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More than 100 intersections now give Surrey pedestrians a ‘head start’

In 2019, the city started activating early walk signals ‘to help drivers making turns see them better’
The City of Surrey is giving pedestrians a “head start” at more than 100 intersections, with seven-second “Leading Pedestrian Intervals.” (Photo: City of Surrey)

The City of Surrey is giving pedestrians a “head start” at more than 100 intersections.

The city, according to a news release Monday (June 20), has “recently hit a milestone,” activating its 100th “Leading Pedestrian Interval (LPI) signal, which activates the walk sign prior to the traffic light.

The release adds Surrey “now has the largest LPI network of any city in B.C.,” with 102 intersections equipped with the feature.

“By doing this, pedestrians get a head start into the crosswalk to help drivers making turns see them better and reduce crashes.”

LPIs, a traffic signal timing feature, give pedestrians a head start of about seven seconds.

The city started implementing the early signals in 2019, with the timing initially set at four seconds.

“But through analysis by Engineers and Traffic Management Centre staff that monitor the City’s over 500 intersection cameras, the timing was increased to 7 seconds,” reads the release.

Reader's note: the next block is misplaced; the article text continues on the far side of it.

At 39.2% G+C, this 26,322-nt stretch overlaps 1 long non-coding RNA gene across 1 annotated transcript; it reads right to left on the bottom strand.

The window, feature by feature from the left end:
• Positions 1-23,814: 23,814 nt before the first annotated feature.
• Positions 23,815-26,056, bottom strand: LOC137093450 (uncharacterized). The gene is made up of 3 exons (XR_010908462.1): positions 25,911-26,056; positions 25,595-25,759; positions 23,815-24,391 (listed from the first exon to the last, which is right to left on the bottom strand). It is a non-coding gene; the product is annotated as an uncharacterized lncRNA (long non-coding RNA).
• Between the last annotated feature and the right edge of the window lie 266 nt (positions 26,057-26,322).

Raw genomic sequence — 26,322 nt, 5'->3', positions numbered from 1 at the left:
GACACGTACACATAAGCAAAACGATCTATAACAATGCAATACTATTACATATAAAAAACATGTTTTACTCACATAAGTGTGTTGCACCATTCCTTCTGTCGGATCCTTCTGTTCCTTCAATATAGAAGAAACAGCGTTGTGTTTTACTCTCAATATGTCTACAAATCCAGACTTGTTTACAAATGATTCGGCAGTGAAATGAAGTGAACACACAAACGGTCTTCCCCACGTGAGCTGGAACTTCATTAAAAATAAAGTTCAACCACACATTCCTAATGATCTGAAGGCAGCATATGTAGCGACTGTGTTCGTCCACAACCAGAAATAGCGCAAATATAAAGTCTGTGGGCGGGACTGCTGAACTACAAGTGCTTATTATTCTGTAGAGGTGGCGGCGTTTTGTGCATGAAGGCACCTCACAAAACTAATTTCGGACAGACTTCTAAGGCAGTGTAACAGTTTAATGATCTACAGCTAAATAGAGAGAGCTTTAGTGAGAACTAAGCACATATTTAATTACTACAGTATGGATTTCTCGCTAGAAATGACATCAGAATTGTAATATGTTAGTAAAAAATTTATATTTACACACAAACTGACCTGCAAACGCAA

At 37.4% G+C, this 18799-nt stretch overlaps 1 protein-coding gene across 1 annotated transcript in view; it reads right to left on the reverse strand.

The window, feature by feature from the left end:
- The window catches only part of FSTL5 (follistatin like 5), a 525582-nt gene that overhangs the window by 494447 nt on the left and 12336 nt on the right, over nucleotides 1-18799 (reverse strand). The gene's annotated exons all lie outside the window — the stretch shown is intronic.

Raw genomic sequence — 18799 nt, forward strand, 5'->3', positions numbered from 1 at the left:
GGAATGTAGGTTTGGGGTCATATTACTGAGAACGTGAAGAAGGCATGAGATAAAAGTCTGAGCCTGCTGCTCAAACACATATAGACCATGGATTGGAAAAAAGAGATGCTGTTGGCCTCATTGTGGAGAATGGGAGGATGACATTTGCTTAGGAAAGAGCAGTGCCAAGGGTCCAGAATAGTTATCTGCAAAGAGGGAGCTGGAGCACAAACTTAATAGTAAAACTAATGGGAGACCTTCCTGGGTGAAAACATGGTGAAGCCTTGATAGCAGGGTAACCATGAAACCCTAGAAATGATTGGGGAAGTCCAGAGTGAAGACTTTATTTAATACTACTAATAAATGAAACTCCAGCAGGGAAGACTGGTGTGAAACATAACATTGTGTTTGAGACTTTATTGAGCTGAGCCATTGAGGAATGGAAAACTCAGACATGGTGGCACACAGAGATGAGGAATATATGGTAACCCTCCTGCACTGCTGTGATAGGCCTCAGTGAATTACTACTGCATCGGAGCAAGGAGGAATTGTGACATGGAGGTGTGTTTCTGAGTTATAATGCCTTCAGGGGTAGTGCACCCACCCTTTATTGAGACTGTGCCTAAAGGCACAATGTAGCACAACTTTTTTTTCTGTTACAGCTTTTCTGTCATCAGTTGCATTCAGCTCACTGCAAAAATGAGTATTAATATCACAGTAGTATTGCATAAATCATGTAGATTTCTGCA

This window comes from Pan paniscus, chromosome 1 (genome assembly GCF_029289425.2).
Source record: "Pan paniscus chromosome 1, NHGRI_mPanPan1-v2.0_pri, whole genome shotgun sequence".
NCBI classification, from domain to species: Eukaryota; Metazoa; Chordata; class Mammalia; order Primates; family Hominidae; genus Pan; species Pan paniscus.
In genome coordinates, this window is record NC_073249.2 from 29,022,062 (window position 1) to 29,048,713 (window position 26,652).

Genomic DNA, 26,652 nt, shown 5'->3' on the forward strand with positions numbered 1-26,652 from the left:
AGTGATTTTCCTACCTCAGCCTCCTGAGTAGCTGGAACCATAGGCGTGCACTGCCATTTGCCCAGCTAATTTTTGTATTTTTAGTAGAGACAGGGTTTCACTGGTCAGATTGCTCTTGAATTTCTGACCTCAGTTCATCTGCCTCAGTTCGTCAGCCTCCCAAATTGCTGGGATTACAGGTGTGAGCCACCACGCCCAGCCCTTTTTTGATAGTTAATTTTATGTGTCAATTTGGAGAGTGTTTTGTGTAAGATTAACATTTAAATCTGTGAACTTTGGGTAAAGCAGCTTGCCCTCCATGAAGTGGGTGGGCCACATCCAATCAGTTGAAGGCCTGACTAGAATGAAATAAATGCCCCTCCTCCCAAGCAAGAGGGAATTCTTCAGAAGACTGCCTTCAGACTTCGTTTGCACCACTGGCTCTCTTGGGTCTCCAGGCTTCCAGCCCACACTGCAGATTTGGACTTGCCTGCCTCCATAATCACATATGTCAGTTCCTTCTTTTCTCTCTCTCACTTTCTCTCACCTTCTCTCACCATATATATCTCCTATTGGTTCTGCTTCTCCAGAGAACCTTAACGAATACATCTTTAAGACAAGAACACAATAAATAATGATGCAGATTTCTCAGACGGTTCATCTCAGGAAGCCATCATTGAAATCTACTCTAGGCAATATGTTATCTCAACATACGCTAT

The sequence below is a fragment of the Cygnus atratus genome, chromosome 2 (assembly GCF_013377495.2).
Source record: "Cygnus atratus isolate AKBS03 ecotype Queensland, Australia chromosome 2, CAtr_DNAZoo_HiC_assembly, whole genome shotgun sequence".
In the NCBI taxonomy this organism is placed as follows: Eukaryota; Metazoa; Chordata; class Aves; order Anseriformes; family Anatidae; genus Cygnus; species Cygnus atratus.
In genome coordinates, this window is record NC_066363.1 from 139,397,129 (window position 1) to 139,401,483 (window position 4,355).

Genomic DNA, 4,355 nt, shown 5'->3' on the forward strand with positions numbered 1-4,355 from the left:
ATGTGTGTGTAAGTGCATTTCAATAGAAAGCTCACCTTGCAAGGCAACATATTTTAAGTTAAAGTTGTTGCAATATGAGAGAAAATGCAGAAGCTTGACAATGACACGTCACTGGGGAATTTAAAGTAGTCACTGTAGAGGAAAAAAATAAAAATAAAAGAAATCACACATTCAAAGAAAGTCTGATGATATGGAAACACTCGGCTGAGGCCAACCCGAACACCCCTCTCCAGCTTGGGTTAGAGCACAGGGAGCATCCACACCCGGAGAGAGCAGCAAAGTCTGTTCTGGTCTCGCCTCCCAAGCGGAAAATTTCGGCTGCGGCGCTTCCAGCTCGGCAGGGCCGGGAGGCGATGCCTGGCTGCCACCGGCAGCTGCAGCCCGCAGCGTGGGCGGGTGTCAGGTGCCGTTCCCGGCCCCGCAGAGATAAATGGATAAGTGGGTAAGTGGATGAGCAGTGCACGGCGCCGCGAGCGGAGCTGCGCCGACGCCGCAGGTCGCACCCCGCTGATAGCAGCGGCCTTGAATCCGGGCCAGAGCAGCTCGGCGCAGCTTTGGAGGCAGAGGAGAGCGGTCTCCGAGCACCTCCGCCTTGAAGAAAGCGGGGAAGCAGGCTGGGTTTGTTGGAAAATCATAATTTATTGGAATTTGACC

It adds that pedestrian crashes account for roughly 35 per cent of all traffic fatalities and serious injuries, “which is why the City of Surrey is working hard to improve traffic safety for these vulnerable road users.”

LPIs, according to the city, have been shown to reduce vehicle-pedestrian collisions by about 60 per cent and that’s why these signal timing changes are actively implemented as part of the City’s Vision Zero Surrey Safe Mobility Plan.”

In early 2020, the city’s road safety manager and Vision Zero lead told the Now-Leader that LPIs are “one of the tools in the toolbox” of road-safety professionals.

READ ALSO: 70 Surrey intersections give pedestrians ‘head start’ to prevent crashes, Jan. 7, 2020

READ ALSO: Surrey to install 20 ‘enhanced pedestrian crossings’ in 2020, Jan. 11, 2020

“From our experience and our research,” explained Shabnem Afzal, “we’ve been finding on an ongoing basis that if we give them seven seconds head start, we found that it was the most effective in terms of making – ensuring – that pedestrians are visible to drivers as they’re turning.

“Any shorter, there’s a risk that they won’t be visible.”

For more information on LPIs, and where they’re located, visit and search “leading pedestrian intervals.”

READ ALSO: ‘All it takes is one little mistake’: Project Swoop wraps up with traffic enforcement blitz in Surrey, June 4, 2020

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Lauren Collins

About the Author: Lauren Collins

I'm a provincial reporter for Black Press Media's national team, after my journalism career took me across B.C. since I was 19 years old.
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